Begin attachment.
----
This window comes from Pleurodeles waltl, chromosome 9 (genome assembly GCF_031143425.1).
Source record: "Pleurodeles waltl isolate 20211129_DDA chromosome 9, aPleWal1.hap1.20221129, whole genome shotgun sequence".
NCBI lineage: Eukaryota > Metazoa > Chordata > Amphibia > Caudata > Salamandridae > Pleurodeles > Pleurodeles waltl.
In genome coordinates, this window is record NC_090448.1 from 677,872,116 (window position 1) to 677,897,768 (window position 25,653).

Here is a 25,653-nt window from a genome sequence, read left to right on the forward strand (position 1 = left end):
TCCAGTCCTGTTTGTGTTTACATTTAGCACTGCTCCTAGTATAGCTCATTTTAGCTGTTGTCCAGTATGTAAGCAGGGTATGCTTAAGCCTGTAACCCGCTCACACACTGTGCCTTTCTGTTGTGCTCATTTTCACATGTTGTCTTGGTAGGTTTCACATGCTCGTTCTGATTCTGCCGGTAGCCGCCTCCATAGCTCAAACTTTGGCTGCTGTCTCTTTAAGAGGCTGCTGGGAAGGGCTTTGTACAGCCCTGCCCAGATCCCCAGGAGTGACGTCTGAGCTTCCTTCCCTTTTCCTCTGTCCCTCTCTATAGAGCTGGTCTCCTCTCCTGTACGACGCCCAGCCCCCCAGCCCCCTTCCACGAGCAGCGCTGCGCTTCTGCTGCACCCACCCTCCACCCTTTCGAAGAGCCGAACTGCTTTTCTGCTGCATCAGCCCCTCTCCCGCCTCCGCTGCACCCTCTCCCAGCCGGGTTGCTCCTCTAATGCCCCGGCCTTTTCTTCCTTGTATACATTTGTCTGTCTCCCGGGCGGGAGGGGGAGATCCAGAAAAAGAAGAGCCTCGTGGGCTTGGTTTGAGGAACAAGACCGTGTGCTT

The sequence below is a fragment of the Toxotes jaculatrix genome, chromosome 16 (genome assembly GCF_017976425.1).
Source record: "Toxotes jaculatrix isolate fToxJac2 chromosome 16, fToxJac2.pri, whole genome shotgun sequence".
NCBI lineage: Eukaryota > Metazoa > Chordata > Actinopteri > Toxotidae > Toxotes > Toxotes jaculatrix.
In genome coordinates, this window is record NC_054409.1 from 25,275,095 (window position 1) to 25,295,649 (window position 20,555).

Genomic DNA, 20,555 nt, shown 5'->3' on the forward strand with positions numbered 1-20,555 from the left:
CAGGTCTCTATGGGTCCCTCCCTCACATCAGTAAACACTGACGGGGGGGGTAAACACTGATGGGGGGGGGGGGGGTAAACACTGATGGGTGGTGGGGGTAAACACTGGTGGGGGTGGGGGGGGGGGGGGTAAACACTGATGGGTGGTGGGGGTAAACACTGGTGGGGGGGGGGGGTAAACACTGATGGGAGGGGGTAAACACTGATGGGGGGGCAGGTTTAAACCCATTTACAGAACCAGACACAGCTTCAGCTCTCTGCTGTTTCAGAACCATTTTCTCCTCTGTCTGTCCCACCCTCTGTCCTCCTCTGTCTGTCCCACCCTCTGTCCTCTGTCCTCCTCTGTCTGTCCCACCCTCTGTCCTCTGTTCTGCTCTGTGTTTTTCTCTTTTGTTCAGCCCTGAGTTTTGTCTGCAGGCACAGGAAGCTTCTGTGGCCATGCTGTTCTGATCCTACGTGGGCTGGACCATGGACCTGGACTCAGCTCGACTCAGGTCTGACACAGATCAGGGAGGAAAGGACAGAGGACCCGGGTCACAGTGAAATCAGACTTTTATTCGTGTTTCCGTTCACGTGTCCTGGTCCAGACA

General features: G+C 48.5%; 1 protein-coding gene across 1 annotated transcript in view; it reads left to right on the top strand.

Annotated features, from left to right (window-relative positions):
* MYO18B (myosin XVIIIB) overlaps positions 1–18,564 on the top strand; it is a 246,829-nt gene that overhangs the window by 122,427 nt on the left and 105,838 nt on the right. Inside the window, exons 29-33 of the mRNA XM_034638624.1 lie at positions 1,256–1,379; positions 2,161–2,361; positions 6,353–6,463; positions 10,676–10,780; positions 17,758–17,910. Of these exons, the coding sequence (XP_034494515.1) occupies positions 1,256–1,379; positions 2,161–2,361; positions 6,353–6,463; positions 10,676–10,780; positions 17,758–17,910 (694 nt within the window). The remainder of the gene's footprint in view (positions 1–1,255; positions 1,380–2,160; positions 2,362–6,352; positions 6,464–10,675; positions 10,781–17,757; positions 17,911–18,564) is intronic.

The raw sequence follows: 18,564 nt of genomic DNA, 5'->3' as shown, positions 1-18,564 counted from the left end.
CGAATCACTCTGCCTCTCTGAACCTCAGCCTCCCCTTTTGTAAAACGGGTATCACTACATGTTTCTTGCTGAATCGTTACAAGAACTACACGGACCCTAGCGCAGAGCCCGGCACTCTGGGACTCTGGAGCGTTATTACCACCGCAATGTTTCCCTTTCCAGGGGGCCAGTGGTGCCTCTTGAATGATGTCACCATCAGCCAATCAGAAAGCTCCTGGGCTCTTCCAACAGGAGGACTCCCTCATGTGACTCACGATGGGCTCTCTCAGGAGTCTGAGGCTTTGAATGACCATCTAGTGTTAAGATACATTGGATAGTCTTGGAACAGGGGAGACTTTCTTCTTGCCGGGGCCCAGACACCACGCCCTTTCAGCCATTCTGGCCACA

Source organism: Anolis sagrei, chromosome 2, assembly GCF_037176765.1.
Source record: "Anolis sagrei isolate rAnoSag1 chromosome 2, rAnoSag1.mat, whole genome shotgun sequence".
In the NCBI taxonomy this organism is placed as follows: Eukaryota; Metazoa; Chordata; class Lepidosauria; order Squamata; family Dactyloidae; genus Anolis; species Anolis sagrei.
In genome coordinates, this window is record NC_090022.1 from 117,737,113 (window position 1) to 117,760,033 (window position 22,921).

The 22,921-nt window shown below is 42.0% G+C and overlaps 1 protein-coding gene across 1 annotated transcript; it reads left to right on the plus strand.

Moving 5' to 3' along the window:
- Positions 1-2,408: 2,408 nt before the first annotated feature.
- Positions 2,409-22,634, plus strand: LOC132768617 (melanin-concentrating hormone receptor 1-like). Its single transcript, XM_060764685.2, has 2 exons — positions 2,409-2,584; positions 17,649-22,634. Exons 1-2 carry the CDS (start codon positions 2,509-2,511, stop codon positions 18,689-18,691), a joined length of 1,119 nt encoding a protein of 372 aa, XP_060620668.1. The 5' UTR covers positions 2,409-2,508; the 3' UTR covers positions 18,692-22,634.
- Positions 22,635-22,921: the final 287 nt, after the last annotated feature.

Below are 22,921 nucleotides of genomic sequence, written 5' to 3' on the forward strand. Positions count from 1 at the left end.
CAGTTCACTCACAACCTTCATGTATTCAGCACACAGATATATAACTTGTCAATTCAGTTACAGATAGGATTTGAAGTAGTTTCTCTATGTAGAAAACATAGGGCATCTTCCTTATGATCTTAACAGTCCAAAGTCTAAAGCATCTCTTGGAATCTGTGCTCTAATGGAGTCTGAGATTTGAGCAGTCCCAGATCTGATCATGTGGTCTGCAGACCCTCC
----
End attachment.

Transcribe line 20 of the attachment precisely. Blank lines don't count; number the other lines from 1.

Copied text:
In the NCBI taxonomy this organism is placed as follows: Eukaryota; Metazoa; Chordata; class Lepidosauria; order Squamata; family Dactyloidae; genus Anolis; species Anolis sagrei.